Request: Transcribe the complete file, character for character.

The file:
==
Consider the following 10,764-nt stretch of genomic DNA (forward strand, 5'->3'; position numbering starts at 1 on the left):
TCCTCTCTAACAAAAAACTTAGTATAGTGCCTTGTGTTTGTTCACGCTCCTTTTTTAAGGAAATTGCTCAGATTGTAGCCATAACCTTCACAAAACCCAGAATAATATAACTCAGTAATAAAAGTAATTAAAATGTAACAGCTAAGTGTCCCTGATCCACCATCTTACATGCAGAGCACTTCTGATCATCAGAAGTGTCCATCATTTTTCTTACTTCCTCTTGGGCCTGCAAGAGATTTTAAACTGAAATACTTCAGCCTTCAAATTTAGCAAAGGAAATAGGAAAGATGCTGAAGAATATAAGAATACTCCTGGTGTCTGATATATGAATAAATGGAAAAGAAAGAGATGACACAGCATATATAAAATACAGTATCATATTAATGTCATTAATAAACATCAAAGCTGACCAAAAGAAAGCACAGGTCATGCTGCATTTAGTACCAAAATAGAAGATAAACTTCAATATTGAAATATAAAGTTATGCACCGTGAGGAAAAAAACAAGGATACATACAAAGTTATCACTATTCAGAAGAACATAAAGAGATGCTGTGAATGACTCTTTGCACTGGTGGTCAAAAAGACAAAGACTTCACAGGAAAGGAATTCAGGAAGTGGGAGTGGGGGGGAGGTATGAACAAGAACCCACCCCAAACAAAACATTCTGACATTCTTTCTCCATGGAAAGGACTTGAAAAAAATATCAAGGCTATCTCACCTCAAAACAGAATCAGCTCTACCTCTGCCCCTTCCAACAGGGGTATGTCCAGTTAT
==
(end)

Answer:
Consider the following 10,764-nt stretch of genomic DNA (forward strand, 5'->3'; position numbering starts at 1 on the left):
TCCTCTCTAACAAAAAACTTAGTATAGTGCCTTGTGTTTGTTCACGCTCCTTTTTTAAGGAAATTGCTCAGATTGTAGCCATAACCTTCACAAAACCCAGAATAATATAACTCAGTAATAAAAGTAATTAAAATGTAACAGCTAAGTGTCCCTGATCCACCATCTTACATGCAGAGCACTTCTGATCATCAGAAGTGTCCATCATTTTTCTTACTTCCTCTTGGGCCTGCAAGAGATTTTAAACTGAAATACTTCAGCCTTCAAATTTAGCAAAGGAAATAGGAAAGATGCTGAAGAATATAAGAATACTCCTGGTGTCTGATATATGAATAAATGGAAAAGAAAGAGATGACACAGCATATATAAAATACAGTATCATATTAATGTCATTAATAAACATCAAAGCTGACCAAAAGAAAGCACAGGTCATGCTGCATTTAGTACCAAAATAGAAGATAAACTTCAATATTGAAATATAAAGTTATGCACCGTGAGGAAAAAAACAAGGATACATACAAAGTTATCACTATTCAGAAGAACATAAAGAGATGCTGTGAATGACTCTTTGCACTGGTGGTCAAAAAGACAAAGACTTCACAGGAAAGGAATTCAGGAAGTGGGAGTGGGGGGGAGGTATGAACAAGAACCCACCCCAAACAAAACATTCTGACATTCTTTCTCCATGGAAAGGACTTGAAAAAAATATCAAGGCTATCTCACCTCAAAACAGAATCAGCTCTACCTCTGCCCCTTCCAACAGGGGTATGTCCAGTTAT